Breast health

You should get to know the normal look and feel of your own breasts, as this will help you notice if any changes occur. You should check your breasts while showering, dressing or looking in the mirror. Look for changes in the breast, nipple or the skin, such as a rash or dimpling, a lump, discharge or pain. If you find any of these changes, see your doctor.

If you are 50 years or older and have no breast changes, you should have a breast screen, or mammogram, every two years. A mammogram is the best way to detect breast cancer early and can detect changes you or your doctor cannot see. Contact BreastScreen Australia for information.

Cardiovascular disease

Before menopause, women have a lower risk of heart disease than men, but as women age and their oestrogen levels fall after menopause, their risk of cardiovascular disease increases.

Blood pressure can increase after menopuase, as can total cholesterol and LDL, or 'bad cholesterol'. There can also be a decrease in HDL, or 'good cholesterol'. Other blood fats such as triglycerides can also increase.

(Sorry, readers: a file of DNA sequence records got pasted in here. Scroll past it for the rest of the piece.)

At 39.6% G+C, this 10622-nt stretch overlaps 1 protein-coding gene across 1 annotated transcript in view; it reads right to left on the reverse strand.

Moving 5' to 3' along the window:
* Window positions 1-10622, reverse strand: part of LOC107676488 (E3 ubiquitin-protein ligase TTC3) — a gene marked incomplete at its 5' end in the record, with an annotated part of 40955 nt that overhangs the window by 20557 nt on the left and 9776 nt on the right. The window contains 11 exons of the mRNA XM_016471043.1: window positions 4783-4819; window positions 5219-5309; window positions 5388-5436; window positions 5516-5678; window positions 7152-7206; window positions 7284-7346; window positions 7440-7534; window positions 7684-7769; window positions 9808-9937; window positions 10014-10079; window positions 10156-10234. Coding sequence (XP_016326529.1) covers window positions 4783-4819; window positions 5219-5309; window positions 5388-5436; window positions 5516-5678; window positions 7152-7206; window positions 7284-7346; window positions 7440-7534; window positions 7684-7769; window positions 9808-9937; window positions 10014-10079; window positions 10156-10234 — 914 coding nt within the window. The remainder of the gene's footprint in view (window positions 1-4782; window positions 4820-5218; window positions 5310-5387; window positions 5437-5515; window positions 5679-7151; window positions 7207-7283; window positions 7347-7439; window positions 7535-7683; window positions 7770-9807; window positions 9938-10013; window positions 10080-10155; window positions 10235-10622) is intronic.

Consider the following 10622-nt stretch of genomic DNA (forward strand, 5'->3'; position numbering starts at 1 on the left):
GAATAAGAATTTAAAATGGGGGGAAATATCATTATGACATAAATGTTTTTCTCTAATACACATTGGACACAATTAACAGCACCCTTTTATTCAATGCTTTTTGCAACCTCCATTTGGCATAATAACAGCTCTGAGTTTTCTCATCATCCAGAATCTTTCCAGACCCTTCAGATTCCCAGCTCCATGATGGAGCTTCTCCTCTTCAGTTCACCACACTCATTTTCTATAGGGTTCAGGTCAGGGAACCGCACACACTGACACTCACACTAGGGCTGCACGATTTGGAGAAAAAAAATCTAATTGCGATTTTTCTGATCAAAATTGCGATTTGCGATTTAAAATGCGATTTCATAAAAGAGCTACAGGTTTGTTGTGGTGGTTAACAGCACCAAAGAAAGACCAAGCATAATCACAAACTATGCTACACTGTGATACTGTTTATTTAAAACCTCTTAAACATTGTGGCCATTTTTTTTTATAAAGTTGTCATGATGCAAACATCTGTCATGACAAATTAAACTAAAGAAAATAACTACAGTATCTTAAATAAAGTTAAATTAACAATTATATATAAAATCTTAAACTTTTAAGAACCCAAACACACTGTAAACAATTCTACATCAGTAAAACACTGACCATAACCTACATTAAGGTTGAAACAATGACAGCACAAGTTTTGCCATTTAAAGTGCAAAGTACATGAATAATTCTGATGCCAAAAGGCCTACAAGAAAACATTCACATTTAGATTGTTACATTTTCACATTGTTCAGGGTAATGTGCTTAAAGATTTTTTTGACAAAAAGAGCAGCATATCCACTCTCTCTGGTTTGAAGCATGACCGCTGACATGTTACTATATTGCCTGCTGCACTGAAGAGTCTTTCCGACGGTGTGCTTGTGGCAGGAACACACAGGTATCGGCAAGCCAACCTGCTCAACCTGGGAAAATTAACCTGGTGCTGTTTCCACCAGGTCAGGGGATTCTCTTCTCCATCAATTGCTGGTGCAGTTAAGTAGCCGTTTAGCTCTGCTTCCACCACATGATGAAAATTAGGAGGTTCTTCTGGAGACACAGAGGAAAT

It is very important to try and to reduce the risk of cardiovascular disease, especially at this time of your life, with a healthy lifestyle that  includes:

  • a healthy and nutritious diet
  • regular exercise for fitness
  • maintaining a healthy weight
  • not smoking
  • minimising alcohol

Lifestyle changes might not be enough for some women with a higher risk of cardiovascular disease, so medication for high blood pressure and/or cholesterol may be required.

Healthy eating pyramid - Nutrition Australia

Reference: Nutrition Australia

Bone health & osteoporosis

It is more common for women after menopause to develop osteoporosis than men. This is because of the low levels of oestrogen in a woman's body after menopause, which affects her bone health. Most bone loss occurs in the first three years after menopause, and then the rate of bone loss slows. Osteoporosis is a condition in which a loss of bone mass and strength makes bones more fragile, which can lead to fractures in the bones.